Officer saves the bird by taking it to live on his family’s farm.
VIDEO: What The Cluck? Neighbors Ban Ill Child’s ‘Too Loud’ Rooster
A police officer in Australia is a hero to a young boy who has leukemia after he offered to take care of the boy’s pet rooster on his family farm to stop noise complaints from neighbors.
Neighbors had been complaining to the 6-year-old boy and his family about the noise made by their pet rooster. The family was ordered to find somewhere to house the bird. The boy’s family had given him the rooster to cheer him up following one of his chemotherapy sessions, which he has been undergoing as part of his treatment for stage 4 cancer.
He quickly became very attached to the rooster and named it Jackson.
However, Jackson soon became too loud for the quiet neighborhood in western Sydney, and noise complaints started to flood in to the local police department, the Fairfield City Police said in a video posted on Oct. 28.
The local council responded by ordering the family to get rid of the bird within 10 days.
An officer from Fairfield City Police visited the boy’s house in response to the calls.
The young boy greeted him when he arrived.
In the video, the police officer can be heard commenting on the boy’s hat and asking him how he is doing. The boy is wearing a costume that matches a police officer’s uniform and a black cap with the “police” on the front.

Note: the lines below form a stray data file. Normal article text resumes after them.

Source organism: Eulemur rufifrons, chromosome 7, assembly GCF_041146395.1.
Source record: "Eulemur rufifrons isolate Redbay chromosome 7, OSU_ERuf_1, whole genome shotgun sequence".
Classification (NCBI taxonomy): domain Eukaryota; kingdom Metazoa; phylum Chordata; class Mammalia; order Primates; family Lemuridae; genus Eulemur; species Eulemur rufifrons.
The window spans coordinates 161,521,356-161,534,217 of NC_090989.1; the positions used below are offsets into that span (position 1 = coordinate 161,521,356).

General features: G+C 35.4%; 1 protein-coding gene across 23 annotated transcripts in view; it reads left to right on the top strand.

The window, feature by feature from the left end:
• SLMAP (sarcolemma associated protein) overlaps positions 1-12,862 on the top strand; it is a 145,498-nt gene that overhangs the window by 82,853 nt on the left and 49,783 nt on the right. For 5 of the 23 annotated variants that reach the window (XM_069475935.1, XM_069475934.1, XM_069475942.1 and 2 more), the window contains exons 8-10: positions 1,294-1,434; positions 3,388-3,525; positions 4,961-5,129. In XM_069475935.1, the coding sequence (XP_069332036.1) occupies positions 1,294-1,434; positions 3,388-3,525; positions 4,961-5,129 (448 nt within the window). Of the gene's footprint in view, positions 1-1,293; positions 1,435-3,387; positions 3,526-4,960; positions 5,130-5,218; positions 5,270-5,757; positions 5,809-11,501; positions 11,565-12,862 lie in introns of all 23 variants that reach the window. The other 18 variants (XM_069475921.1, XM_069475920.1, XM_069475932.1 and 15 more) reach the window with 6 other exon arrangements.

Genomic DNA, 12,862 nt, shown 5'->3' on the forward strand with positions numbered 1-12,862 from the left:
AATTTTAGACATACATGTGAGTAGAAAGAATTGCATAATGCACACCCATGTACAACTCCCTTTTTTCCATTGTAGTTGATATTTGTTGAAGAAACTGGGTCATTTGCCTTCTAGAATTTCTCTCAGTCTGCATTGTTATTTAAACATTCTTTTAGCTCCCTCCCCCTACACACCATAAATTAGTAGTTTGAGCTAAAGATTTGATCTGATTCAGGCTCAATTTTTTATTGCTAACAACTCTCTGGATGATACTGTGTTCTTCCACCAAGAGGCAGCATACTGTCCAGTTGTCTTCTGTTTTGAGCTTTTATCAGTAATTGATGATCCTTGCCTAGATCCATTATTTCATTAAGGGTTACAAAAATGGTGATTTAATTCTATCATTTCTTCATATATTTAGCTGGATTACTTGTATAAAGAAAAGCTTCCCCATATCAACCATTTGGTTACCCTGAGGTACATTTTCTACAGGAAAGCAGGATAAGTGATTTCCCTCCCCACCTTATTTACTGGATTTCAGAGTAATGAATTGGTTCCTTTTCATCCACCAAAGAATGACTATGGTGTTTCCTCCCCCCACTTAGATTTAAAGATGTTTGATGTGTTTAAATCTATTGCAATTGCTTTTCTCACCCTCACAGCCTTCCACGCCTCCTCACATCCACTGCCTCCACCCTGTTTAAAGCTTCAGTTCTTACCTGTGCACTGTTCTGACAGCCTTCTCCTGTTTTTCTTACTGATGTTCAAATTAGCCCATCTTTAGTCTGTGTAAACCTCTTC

The officer gives the boy some toys, and then the video shows the rooster, which is in a cage in the yard. The boy’s father tells the officer that his son is suffering from stage 4 leukemia.
As the boy proudly shows the police officer his rooster, his father says that it is his son who feeds the bird daily.
After learning that the boy was going to lose his beloved pet, the officer tells the family that he has a big farm where Jackson will be able to live a happy life roaming around the fields.
“Anytime you want to see Jackson, you’re more than welcome to come,.” the officer tells the boy.
The boy and his family happily agree to the offer.
The video shows the police officer putting the rooster in a cage and placing it in the back of a police vehicle to be taken to his farm.
The officer said that after hearing that the family had to get rid of the bird, he felt sorry for the young boy and saw no reason why the bird could not live on his family farm in the countryside, as there is “plenty of room.”
“All I do is to strive to help people and from a young age, I’ve always wanted to do that,” the officer said.
The officer said he had a friend who had leukemia, and when he heard about the boy, “it really hit home.”
Edited by Judith Isacoff and Kristen Butler